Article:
In addition, qualitative research only works with data or descriptions that can clearly be observed but not measured. The goal of the qualitative research is to describe the meaning and not draw any statistical inferences while exploring various items such as smells, tastes, textures, appearances, or colors. A more in-depth and rich description is available when the experiments lose reliability and gain validity. In contrast, quantitative research is associated with numbers and data, which can be measured. Items included in quantitative research involve height, time, speed, cost, age, weight, and area and volume. The focus of quantitative research is the quality of the times thus; the methods are focused on frequencies and numbers than on meaning and experience. Last, qualitative methods can provide much richer data but can be difficult to analyze. Subsequently, quantitative methods can possess limitations to the choices that have been provided for the respondent, which can hinder reliability.

At the core of the scientific approach to psychology is scientific theory construction and testing. A theory is defined as a logically organized set of propositions that serve to define events, describe relationships among these events, and explain the occurrence of the events (Shaughnessy, Zechmeister, & Zechmeister, 2009). The explanation of why independent and dependent variables are related is found in the intervening variable concepts. Successful scientific theories organize empirical knowledge, guide research by offering testable hypothesis, and survive rigorous testing (Shaughnessy, Zechmeister, & Zechmeister, 2009). By judging the theories internal consistency and observations based on the hypothesis, researchers evaluate the theories. Psychologists derive proposed theories about the nature of the behavior and mental processes. A psychological theory can be developed many levels, which includes both a physiological or conceptual level.

A theory developed in a conceptual level would more likely propose psychological causes such as patterns of emotional conflicts or stress (Shaughnessy, Zechmeister, & Zechmeister, 2009). Therefore, scientists seek to explain the range of phenomena because theories differ in their scope. Scientists develop theories by using personal observations, concrete facts, ideas, and intuitions. Even though theories are different in their levels of scope, among these differences are commonalities that define all theories. A formal definition of scientific theory is stated as a logically organized set of propositions that serves to define events, describe relationships among these events, and explain the occurrence of these events (Shaughnessy, Zechmeister, & Zechmeister, 2009). Although theories have crucial functions for the organization of the empirical knowledge and guiding research, intervening variables are critical to theory development. This is because the constructs will allow researchers to explain relationships between independent and dependent variables.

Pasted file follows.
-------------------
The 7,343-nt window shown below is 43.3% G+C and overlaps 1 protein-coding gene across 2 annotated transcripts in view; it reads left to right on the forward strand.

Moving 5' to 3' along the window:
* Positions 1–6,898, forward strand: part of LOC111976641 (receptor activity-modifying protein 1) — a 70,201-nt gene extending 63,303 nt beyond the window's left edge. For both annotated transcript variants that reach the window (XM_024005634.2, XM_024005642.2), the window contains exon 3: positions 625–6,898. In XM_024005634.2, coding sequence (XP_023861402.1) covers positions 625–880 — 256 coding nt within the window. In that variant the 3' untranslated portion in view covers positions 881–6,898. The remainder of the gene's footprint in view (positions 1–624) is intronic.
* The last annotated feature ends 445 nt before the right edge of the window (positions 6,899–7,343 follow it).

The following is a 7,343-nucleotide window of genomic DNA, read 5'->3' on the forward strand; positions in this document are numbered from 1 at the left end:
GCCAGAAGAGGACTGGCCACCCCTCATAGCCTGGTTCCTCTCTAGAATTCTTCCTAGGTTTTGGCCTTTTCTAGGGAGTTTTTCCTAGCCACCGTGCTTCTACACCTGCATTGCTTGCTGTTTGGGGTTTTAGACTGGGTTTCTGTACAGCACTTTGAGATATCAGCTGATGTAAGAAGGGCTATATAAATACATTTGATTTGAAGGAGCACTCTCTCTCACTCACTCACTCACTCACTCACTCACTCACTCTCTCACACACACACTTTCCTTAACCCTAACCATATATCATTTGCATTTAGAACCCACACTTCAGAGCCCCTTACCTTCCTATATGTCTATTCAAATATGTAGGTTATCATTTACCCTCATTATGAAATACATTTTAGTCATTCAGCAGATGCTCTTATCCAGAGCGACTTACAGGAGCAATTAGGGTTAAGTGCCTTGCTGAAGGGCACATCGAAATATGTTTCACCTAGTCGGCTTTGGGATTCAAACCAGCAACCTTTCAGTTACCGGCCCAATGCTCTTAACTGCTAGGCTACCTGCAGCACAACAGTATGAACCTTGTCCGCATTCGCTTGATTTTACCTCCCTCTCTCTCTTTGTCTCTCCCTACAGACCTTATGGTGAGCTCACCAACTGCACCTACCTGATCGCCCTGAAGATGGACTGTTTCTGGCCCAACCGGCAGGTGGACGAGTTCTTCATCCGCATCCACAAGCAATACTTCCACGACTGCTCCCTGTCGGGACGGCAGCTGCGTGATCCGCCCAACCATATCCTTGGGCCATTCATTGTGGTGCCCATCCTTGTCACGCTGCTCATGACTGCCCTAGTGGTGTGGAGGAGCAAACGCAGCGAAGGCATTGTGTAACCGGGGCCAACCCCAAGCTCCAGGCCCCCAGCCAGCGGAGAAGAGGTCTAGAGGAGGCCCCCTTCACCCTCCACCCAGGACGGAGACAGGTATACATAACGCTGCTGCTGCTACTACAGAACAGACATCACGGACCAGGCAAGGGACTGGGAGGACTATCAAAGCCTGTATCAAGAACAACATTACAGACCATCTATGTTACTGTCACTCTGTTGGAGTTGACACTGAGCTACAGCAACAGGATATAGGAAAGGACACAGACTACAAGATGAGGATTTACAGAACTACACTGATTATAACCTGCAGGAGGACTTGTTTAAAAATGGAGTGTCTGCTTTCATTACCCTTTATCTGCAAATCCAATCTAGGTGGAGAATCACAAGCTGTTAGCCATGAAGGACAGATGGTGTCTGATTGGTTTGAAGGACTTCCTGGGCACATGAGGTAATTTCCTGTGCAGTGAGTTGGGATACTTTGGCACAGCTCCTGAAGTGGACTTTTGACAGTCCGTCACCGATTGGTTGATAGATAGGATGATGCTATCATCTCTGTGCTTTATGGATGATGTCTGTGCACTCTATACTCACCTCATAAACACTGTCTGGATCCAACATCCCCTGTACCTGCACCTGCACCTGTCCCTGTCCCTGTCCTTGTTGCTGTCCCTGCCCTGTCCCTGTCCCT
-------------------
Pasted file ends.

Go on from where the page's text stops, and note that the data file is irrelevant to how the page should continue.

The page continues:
In summary, the science of psychology is most known as the scientific study of scientific thoughts or behaviors (Salkind, 2008). The science of psychology applies methods and theories, which are derived from psychological analysis of scientific thoughts or behaviors. In turn, the scientific method is in reference to a body of procedures used to investigate phenomena, acquire new information, or correct previous studies. Procedures vary from each field to another but all scientific researchers must propose a hypothesis to explain a phenomenon and create experimental research areas to test his or her hypothesis.

Although most research areas in psychology comply with the standards of the scientific method, researchers also seek confirmation of theories and hypothesis from data by using qualitative or quantitative methods. Qualitative methods are firsthand or participant observations whereas quantitative methods are more of statistical testing of the hypothesis. Last, scientific theory construction and testing are at the center of the scientific approach to psychology. These theories are important because they guide the research by giving testable hypotheses.

References

Cherry, Kendra. (n.d.). Introduction to Research Methods. Retrieved June 2, 2011

from: http://psychology.about.com/od/researchmethods/ss/expdesintro.htm

Shaughnessy, J. J., Zechmeister, E. B., & Zechmeister, J. S. (2009). Research methods in

psychology (8th ed.). New York: McGraw Hill.

Salkind, Neil. (2008). Exploring Research. 7th edition. Prentice Hall: Upper Saddle River, New

Jersey.

Wilson, E.B. (1952). An Introduction to Scientific Research. McGraw-Hill: New York, New

York.